We shook hands and he said, “Maelie, huh? Cool name.”
“Thanks,” I said. Back to the book.
“What are you reading?”
“Uh, a book about the galaxy.” I went back to reading.
“Oh, cool.”
I nodded, not looking up.
There’s the awkward silence I’d been waiting for.
“So uh, are you new here?” he asked. “I mean, I’ve never seen you around.”
“Yeah, I just moved here this summer.” I said, nodding. I guess this guy wasn’t giving up.
“What grade are you?” he asked.
“Junior. You?”
“Uh, junior. I’m a junior too.”
I closed my book at this and raised an eyebrow. This kid wasn’t fooling anybody.
“Freshman,” he said guiltily.
I laughed, shaking my head. It was time to get real. “Why in the world are you trying so hard to impress me? You don’t even know me!”
He smiled sheepishly, “I dunno… you’re cute,” he said with a shrug.
“Well thank you,” I said, “but you don’t have to pretend to be someone you’re not just to make me like you.”
He stared down at the floor. He looked so pathetic then, like a puppy that’d been passed over at the pound.
“Yeah?” he said, looking up.
“My favorite subject is science. What’s yours?”
We talked and ate for the rest of the lunch period. Danny turned out to be a nice kid. He was almost as much of a nerd as I was – he was in band, played the trumpet, and his favorite subject was math. We parted (only after he’d casually mentioned the school’s ‘welcome back’ informal dance that Saturday), promising that we’d hang out again during lunch the next day. I didn’t think I’d make any friends on my first day, but it was nice to know I had one – even if he was a scrawny freshman.
I left the lunchroom to a few stares from random ‘cliquish’ girls, and made my way to the arts building. I was in choir; probably my second favorite subject. I hadn’t been here in time for auditions, so I was automatically placed in the lowest level group. When I saw that we were singing songs from “Phantom of the Opera” and “Carousel,” I made a note to ask the director if I could audition and possibly be placed in a more advanced group.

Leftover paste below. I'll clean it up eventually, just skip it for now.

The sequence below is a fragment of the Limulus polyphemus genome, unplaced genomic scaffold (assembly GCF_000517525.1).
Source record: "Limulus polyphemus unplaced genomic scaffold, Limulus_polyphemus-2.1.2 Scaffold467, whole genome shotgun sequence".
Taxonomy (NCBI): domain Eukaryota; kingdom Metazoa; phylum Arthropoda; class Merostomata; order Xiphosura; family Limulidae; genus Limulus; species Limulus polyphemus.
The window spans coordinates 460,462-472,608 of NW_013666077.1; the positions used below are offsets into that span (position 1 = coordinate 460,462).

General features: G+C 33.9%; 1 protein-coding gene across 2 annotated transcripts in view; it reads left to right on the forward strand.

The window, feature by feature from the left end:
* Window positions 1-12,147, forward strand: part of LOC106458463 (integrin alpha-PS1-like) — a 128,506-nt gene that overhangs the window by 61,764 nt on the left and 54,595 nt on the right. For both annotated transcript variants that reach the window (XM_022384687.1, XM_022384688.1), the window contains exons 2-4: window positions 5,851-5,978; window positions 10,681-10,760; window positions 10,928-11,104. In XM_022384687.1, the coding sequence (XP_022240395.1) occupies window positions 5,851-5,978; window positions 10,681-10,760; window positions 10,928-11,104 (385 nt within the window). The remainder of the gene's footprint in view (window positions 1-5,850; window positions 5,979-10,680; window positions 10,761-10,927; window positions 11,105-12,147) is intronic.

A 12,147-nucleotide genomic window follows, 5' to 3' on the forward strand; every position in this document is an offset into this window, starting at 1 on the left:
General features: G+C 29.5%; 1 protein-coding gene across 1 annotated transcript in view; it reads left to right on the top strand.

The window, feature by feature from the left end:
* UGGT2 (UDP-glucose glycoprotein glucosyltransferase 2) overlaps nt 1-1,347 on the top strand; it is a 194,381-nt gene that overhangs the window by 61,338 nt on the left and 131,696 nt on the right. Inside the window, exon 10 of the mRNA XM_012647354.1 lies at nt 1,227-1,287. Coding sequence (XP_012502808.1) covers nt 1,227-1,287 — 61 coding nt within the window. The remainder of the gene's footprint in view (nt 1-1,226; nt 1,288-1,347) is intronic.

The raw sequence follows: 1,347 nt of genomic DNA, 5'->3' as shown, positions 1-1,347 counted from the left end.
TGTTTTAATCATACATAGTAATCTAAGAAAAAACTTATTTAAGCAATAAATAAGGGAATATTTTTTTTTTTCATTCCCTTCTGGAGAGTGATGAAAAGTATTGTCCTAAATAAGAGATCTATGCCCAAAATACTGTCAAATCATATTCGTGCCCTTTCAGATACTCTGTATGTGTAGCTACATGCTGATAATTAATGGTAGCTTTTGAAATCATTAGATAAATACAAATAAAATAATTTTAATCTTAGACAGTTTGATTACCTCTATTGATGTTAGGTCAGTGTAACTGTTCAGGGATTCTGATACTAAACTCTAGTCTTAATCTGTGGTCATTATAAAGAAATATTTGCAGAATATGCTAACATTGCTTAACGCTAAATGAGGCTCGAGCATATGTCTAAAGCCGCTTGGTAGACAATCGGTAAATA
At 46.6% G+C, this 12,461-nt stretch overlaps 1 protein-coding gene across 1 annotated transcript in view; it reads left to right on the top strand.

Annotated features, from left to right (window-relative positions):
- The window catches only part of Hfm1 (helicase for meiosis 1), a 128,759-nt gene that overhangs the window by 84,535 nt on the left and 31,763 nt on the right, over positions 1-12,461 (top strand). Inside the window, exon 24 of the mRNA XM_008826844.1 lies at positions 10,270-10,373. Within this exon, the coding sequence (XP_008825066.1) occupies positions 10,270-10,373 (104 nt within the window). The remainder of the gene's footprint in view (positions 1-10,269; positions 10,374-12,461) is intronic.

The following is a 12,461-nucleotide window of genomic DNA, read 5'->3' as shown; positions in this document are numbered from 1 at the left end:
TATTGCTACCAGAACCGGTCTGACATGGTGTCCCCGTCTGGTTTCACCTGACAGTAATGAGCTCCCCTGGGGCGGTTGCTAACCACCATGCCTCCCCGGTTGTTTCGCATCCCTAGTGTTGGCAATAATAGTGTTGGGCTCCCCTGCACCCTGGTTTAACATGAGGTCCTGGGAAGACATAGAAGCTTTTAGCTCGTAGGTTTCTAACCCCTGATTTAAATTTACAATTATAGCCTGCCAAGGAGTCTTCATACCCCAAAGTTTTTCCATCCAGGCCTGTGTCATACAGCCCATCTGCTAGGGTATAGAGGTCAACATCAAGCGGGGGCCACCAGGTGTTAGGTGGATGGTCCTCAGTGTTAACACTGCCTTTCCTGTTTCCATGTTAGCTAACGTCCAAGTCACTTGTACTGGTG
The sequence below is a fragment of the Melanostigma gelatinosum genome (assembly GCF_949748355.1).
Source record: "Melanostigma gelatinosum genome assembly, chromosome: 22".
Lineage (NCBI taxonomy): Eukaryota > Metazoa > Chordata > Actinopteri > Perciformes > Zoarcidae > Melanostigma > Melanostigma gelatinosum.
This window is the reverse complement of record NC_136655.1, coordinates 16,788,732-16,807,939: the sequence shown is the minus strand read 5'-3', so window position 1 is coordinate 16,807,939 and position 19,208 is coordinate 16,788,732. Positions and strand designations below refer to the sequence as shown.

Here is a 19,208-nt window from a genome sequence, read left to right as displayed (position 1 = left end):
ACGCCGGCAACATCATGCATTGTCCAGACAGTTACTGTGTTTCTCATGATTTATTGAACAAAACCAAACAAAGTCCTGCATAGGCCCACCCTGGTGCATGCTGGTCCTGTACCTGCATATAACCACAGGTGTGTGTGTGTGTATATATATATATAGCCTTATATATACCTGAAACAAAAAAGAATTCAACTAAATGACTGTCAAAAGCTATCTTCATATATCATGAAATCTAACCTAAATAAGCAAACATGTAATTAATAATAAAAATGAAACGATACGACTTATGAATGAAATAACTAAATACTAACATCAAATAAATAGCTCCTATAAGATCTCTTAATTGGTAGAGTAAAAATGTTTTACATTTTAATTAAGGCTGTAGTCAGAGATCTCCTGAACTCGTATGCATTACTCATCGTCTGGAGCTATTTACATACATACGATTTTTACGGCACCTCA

Luckily she said yes.
My last class was Earth Science. I’d already taken chemistry and biology, and I wasn’t quite ready to move on to physics yet, so I’d chosen the science often labeled as ‘easy.’ I learned during that first class that we’d be covering astronomy – it made me happy.
After science I made my way to my locker. I started off the day with my binder and galaxy book, and now I had a hulking pack filled with a book for every class except choir. I loaded them in and took a deep breath, readying myself for my audition in fifteen minutes.
I closed the locker door and turned a little too quickly, running into someone and getting knocked back into the lockers.
“I am so sorry!” I said, the same time as another voice.
I looked up to see a very handsome specimen, speaking to me. He looked like Clark Kent. In an instant I took in his appearance: shining blue eyes, hair as black as my own that was cut short and neat, parted on one side, broad shoulders, just slightly taller than me, and a crooked smile to die for.
In the midst of all this I realized he was still talking to me.
“…totally didn’t see you there.”
“Oh, it’s alright, I wasn’t really paying attention either.” I was yammering… stop, Maelie.
He laughed, and what a magical sound it was, “I don’t think we’ve met before; I’m Ryan; Ryan Houston. What’s your name?” Ryan ‘Hottie’ Houston…
“Maelie. Uh, Maelie Weston” I said.
“Maelie? Wow, that’s pretty.” Oh my name on his lips was like heaven.
Then hell came along.
“Ryan!” A tinkling voice approached. “Didn’t you say you’d take me for a ride in your jeep today?” A bouncing blonde – probably the cheer captain by the look of her – skipped up and threw her arms around Ryan, who smiled patiently while her golden locks flowed around her.
Wow. This guy was nice to everyone.
I had a sudden image of all that blond hair gone from her head.
“Yeah, totally,” Ryan said. “Uh, Maelie, this is my girlfriend, Stephanie. Steph, this is Maelie; we just ran into each other... literally.” He laughed.
I was coming to really love hearing him say my name.
“Maelie, huh?” Stephanie said. That, I did not like; here comes the first rude comment of my new life. “What, were you born in May?” She laughed at her joke, and Ryan chuckled, giving me an apologetic look.
Wow, was that really the best she could do?
            “No, actually I was born in July. You may not know this, but people’s names don’t have to match the month in which they were born. If that assumption were true, you wouldn’t be here, seeing as there is no month called ‘Steph.’” I smiled coyly at her as she stared bewildered. Then I looked to Ryan, whose eyebrows were raised, and his crooked smile was back. Yes, this guy was smart, and I’d impressed him. “It was nice meeting you, Ryan.” I said, turning to make my audition in time.